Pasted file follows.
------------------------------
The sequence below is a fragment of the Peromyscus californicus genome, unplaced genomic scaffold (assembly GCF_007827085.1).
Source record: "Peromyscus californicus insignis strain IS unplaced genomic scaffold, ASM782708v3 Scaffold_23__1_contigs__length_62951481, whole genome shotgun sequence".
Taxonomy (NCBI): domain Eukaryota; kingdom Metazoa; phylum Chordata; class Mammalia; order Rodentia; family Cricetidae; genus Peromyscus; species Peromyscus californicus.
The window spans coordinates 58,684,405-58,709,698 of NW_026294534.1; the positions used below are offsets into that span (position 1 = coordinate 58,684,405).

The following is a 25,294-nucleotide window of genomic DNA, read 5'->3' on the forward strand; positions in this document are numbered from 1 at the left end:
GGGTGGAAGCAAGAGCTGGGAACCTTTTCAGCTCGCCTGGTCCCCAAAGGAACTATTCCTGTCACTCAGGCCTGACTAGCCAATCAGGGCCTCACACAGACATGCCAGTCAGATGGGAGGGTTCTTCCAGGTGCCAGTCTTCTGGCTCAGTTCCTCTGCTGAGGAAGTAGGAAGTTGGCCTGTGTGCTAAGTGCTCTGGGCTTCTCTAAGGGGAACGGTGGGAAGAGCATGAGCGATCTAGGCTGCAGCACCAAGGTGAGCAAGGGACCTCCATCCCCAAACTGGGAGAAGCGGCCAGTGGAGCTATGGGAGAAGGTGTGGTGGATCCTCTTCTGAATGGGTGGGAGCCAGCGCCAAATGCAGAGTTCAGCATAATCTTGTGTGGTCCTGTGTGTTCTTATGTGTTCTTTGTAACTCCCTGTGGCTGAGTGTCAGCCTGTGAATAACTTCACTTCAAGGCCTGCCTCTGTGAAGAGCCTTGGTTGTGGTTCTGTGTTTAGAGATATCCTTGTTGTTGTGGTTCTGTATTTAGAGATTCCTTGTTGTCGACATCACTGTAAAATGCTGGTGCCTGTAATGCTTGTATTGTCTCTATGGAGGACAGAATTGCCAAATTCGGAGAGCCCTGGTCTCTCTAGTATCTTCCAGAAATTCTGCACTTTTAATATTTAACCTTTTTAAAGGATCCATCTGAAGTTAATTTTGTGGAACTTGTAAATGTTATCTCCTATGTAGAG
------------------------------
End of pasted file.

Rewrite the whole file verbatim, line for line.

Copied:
The sequence below is a fragment of the Peromyscus californicus genome, unplaced genomic scaffold (assembly GCF_007827085.1).
Source record: "Peromyscus californicus insignis strain IS unplaced genomic scaffold, ASM782708v3 Scaffold_23__1_contigs__length_62951481, whole genome shotgun sequence".
Taxonomy (NCBI): domain Eukaryota; kingdom Metazoa; phylum Chordata; class Mammalia; order Rodentia; family Cricetidae; genus Peromyscus; species Peromyscus californicus.
The window spans coordinates 58,684,405-58,709,698 of NW_026294534.1; the positions used below are offsets into that span (position 1 = coordinate 58,684,405).

The following is a 25,294-nucleotide window of genomic DNA, read 5'->3' on the forward strand; positions in this document are numbered from 1 at the left end:
GGGTGGAAGCAAGAGCTGGGAACCTTTTCAGCTCGCCTGGTCCCCAAAGGAACTATTCCTGTCACTCAGGCCTGACTAGCCAATCAGGGCCTCACACAGACATGCCAGTCAGATGGGAGGGTTCTTCCAGGTGCCAGTCTTCTGGCTCAGTTCCTCTGCTGAGGAAGTAGGAAGTTGGCCTGTGTGCTAAGTGCTCTGGGCTTCTCTAAGGGGAACGGTGGGAAGAGCATGAGCGATCTAGGCTGCAGCACCAAGGTGAGCAAGGGACCTCCATCCCCAAACTGGGAGAAGCGGCCAGTGGAGCTATGGGAGAAGGTGTGGTGGATCCTCTTCTGAATGGGTGGGAGCCAGCGCCAAATGCAGAGTTCAGCATAATCTTGTGTGGTCCTGTGTGTTCTTATGTGTTCTTTGTAACTCCCTGTGGCTGAGTGTCAGCCTGTGAATAACTTCACTTCAAGGCCTGCCTCTGTGAAGAGCCTTGGTTGTGGTTCTGTGTTTAGAGATATCCTTGTTGTTGTGGTTCTGTATTTAGAGATTCCTTGTTGTCGACATCACTGTAAAATGCTGGTGCCTGTAATGCTTGTATTGTCTCTATGGAGGACAGAATTGCCAAATTCGGAGAGCCCTGGTCTCTCTAGTATCTTCCAGAAATTCTGCACTTTTAATATTTAACCTTTTTAAAGGATCCATCTGAAGTTAATTTTGTGGAACTTGTAAATGTTATCTCCTATGTAGAG